By allowing ads to appear on this site, you support the local businesses who, in turn, support great journalism.
Ceres' water future carries hefty pricetag
Placeholder Image
Over $200 million in capital projects will be needed to ensure that the city of Ceres can continue to provide enough good, clean water for existing and future customers.

Members of the Ceres City Council got a first glimpse of the results of a water master plan during a Monday evening Study Session. The master plan has identified deficiencies in the water system and ways to cover the cost of future improvements.

The city of Ceres finds itself short in capital improvement project (CIP) funds because water rates had stayed stagnant for 12 years prior to 2008 rate increases designed to make the water system pay for itself. The city's recent move to a metered rate structure was part of a state mandate for conservation, and not intended to raise revenues.

Needed improvements include additional wells and pipelines, expensive wellhead treatment to remove contaminants, constructing a 2-million-gallon water tank at Ceres River Bluff Regional Park and two new reservoirs on the west side where new development is to take place.

The city needs to generate and set aside $2 million annually over the next 25 years to ensure service remains for existing customers as well as expand the system when Ceres grows.

John Farnkopf of HF&H Consultants recommends that the council implement a series of rate increases and adjustments. Rates, under his plan, would increase less than 10 percent per year, adding an average of $3.80 per year until the 2017-18 fiscal year. Average household bills in Ceres are now $30.59 per month but could hit $50.73 by the 2017-18 fiscal year if the council adopts the plan.

Farnkopf said his plan keeps the base rate, or service rates, stable while increasing charges on volumetric charges which are based on the amount of water used per month.

Currently residents pay 72 cents per 1,000 gallons of water used each month in addition to the base charge. Farnkopf recommends that rate be increased to $2 per thousand gallons by 2017-18.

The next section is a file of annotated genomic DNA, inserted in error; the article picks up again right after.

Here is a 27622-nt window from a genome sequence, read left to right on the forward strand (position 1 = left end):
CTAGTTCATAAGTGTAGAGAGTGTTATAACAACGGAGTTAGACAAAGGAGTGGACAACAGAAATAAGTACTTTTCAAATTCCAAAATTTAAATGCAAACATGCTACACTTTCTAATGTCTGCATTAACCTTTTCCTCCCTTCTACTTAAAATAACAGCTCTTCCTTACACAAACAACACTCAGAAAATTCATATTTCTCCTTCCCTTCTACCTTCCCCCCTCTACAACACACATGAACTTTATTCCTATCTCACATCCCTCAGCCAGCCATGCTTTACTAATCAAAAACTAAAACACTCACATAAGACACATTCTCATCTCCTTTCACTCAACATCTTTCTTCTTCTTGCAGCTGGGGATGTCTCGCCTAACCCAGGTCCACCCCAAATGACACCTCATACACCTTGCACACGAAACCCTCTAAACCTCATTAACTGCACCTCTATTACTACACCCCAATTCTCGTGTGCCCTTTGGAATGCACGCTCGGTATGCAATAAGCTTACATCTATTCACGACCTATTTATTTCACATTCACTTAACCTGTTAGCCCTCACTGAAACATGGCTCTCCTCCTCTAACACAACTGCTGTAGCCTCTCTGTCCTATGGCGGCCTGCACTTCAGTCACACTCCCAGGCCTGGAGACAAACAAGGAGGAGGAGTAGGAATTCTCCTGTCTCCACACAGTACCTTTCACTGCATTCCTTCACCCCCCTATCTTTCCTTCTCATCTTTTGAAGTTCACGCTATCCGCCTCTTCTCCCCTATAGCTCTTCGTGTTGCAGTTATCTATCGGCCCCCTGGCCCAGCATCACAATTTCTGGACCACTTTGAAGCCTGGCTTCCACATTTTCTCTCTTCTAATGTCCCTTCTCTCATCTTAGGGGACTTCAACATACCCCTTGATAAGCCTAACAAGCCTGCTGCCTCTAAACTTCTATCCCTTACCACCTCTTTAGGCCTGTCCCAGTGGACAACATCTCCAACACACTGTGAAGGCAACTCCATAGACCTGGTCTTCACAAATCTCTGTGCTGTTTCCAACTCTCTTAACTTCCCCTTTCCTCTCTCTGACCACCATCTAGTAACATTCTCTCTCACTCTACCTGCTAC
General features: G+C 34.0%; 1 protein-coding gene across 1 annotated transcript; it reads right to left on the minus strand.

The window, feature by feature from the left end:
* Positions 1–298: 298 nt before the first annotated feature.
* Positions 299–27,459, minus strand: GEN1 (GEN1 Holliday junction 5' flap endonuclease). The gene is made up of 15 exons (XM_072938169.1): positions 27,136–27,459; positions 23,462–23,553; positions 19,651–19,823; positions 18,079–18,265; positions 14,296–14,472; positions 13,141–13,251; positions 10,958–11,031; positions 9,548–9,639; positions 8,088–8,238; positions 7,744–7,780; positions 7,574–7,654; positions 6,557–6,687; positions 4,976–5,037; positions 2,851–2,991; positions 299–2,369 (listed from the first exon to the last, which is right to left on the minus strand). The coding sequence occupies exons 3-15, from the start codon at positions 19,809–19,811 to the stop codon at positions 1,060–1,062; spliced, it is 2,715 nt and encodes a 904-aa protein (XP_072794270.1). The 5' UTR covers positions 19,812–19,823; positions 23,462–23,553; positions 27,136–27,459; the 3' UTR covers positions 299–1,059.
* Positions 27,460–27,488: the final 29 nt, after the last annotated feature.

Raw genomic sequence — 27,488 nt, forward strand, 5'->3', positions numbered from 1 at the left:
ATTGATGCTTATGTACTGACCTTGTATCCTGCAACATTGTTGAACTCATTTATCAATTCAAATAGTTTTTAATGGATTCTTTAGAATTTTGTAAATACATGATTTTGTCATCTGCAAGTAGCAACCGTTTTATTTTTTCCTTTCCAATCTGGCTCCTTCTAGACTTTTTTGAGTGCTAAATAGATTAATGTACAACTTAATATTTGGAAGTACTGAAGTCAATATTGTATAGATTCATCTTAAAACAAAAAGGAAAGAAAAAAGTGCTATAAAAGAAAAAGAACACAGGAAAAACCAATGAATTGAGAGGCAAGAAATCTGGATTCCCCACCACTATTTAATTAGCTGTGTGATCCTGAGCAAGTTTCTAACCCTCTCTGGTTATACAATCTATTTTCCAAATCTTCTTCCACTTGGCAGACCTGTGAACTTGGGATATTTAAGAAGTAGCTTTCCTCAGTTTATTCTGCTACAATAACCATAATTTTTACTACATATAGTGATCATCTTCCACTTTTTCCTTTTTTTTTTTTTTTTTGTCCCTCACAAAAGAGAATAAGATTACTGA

"It looks like a fairly steep increase," said Farnkopf, "but this just gives you a margin of safety."

Since going to metered rates, a Ceres household pays a base fee and an additional charge based on volume. The city should adopt, he said, an additional tier that would pressure high volume users of over 50,000 gallons per month to reduce their consumption. A typical Ceres household consumes close to 16,000 gallons per month. The top three percent of Ceres households, however, use 50,000 gallons per month, with some hitting over 200,000 gallons.

He suggests the higher tier rate be upped to $1.45 per thousand gallons starting next year and jump it to $2.90 per thousand by 2017-18.

The council expressed concern over steep service rate increases recommended for commercial lines in excess of four inches. Few users use the larger lines; a total of 42 accounts have four-inch service while only three have six-inch lines. Some schools in Ceres and the county Public Safety Center use the four- and 6-inch lines.

Councilman Bret Durossette expressed concern that the recommended increases would be burdensome for large line businesses and industrial users and put Ceres at a disadvantage when competing with neighboring cities - like Turlock - which has lower rates. He singled out the proposed service charge for commercial users with six-inch lines jumping from $313.78 per month to $742.88.

"That's a huge jump of $460," noted Durossette.

Councilman Eric Ingwerson agreed that water costs could play a factor in whether a business or industry chooses to locate in Ceres. The council suggested the rate adjustment plan be softened before the proposal goes into the public hearing process.

An estimated 10,800 accounts use lines sized at under an inch in diameter. Only 204 connections use inch diameter lines. A total of 340 accounts use the two-inch meters.

City Engineer Toby Wells said the existing metered rates are not tied to capacity and are "based on a number we cannot validate. The proposed rates take it to a science of pricing ... it's really a true up to get the rates to match up."

The proposal does not take into consideration what must be set aside for the city to participate in the $151 million regional surface water project, said Gerry Nakano of West Yost Associates, which was commissioned by the city to produce the water study. When the plant goes on line in 11 years, he said, Ceres and other cities plan to blend both treated river water with well water for home use. Ceres will be able to take six million gallons per day but currently uses 12 millions per day. Nakano said Ceres households may be impacted an additional $8 to $16 per month once the surface water project goes on line.

Farnkopf also suggests the city increasing water connection fees for the smaller lines from the current $4,985 to $6,000.

He said the objectives are to ramp up collecting more dollars for capital projects from the current $900,000 annually to $2.3 million annually by 2017-18 fiscal year.

Farnkopf said another goal is to increase water fund reserves to a balance equal to two months for operations and maintenance costs plus two years of capital improvements, or $3.6 million.

Ceres resident Dave Pratt didn't like what he heard Monday. "I could see me pulling out my yards to escape this thing," said Pratt."I can imagine what my water bills are going to look like in a few years."

Wells said no city will be able to escape raising rates to pay for state water quality standards set by the state.

Excess funds could be used to stabilize future rates, said Wells, if future capital projects come in at a lower price.